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Friday, 31 October 2014

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‘Major gaps in information about N-waste’

A SEARCH to find a safe site to bury highly radioactive nuclear waste in West Cumbria should be delayed until a lot more is known about the area’s geology, a group has said this week.

The Cumbria Association of Local Councils (CALC) is sticking to its stance after a meeting on Monday night. Most of its parish and town council members reaffirmed their view that any investigation to find a suitable repository location should be put on hold until vital information gaps have been filled.

CALC hopes its views will influence Cumbria County Council and Copeland and Allerdale Borough Councils before they make the big decision at separate meetings in public on October 11. The county council was yesterday meeting to debate the issue and Copeland Council is due to discuss it on September 26.

After this week’s CALC meeting, chairman Keith Hitchen said: “We are not saying yes, we are not saying no – we just think a decision about participation should not be taken at the present time. We see three major gaps in the information available to the councils, most notably with respect to geology.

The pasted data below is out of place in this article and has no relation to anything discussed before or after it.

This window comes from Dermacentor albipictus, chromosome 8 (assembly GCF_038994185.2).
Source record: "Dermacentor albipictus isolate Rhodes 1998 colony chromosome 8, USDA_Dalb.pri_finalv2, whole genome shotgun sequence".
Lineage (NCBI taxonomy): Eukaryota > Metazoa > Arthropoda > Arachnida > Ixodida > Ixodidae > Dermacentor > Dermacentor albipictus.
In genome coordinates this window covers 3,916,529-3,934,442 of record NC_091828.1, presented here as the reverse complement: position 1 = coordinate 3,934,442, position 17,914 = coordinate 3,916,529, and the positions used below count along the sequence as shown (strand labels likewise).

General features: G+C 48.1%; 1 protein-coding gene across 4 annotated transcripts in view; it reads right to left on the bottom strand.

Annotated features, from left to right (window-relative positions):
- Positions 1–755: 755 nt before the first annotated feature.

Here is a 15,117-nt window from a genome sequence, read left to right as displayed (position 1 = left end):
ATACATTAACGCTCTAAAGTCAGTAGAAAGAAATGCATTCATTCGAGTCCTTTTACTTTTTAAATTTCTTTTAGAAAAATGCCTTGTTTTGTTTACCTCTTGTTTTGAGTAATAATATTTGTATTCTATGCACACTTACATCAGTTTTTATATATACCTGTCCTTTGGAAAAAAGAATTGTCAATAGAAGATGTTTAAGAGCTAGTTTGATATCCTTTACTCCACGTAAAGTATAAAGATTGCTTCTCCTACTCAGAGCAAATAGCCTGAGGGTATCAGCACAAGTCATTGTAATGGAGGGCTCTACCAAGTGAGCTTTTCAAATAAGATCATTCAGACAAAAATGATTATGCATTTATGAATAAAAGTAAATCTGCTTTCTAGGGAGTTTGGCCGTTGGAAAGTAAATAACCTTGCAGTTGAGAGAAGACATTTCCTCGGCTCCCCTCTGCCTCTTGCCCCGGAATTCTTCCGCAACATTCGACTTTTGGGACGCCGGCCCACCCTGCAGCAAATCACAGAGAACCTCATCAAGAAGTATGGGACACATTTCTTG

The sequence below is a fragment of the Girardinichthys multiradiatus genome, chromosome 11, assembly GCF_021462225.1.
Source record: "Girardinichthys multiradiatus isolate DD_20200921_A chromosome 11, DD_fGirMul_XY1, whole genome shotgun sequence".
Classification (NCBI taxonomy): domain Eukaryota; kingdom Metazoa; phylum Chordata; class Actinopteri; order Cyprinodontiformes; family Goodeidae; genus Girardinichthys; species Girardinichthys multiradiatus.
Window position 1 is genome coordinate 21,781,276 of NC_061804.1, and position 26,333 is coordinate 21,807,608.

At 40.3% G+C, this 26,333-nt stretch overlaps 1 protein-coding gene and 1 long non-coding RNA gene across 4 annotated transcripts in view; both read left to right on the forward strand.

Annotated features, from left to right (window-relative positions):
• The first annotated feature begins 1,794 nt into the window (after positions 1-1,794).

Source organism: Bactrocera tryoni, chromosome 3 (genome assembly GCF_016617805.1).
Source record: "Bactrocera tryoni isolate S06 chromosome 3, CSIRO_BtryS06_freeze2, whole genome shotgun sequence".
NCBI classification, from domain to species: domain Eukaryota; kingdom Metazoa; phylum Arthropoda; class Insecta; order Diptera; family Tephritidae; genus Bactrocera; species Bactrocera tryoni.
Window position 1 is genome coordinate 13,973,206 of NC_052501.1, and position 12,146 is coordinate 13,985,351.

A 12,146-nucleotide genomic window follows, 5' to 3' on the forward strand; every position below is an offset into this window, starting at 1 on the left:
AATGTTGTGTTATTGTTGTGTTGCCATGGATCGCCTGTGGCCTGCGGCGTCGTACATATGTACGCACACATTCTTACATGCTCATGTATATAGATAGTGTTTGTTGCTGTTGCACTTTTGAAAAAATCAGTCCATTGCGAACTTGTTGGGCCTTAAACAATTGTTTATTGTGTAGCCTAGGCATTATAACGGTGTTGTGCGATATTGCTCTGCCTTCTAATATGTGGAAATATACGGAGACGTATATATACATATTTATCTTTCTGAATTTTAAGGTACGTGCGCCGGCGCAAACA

“This is a key decision coming up – it’s vitally important that it is not rushed and that the county and borough councils have fully satisfied themselves that the proposed MRWS programme has credible foundations. We believe there are serious gaps in the information available to the councils that must be addressed before any decision is taken.”

A document outlining CALC’s views has been sent to the leaders of the three local authorities as well as all district and county councillors who will be involved in debates before Executive and Cabinet members meet separately (but in public) on October 11 to make what is regarded as one of the biggest decisions affecting the area for many a year.

“There is no doubt it is a crucial decision,” stressed Coun Hitchen, a former mayor of Copeland.

“The majority of town and parish councils in West Cumbria are unconvinced about the current approach to the programme. The county and borough councils should not be taking this decision without an authoritative, independent appraisal of the area’s geology that spells out what the prospects really are of finding a suitable site.”

Executives of Copeland and Allerdale councils and the Cumbria county council’s Cabinet will make the decision based on three years’ of information collected by MRWS, West Cumbria’s Managing Radioactive Waste Safely Partnership.

The issues will come under the spotlight tomorrow evening at a meeting which has been independently arranged to take place in Calderbridge Village Hall.

Speaking will be three professors – Stuart Haszeldine, David Smythe and Andy Blowers. But Alan Ellis, engineering director for the Nuclear Decommissioning Authority, says it will not be appropriate for him to attend as “all views have been heard and a balanced process produced” as a result of the MRWS process.

Describing the meeting as premature, Mr Ellis wrote to the organisers: “If West Cumbria (or parts of the area) decides to participate in further stages of the siting process then we can start to identify potentially suitable sites which will include consideration of the accessible geology.”

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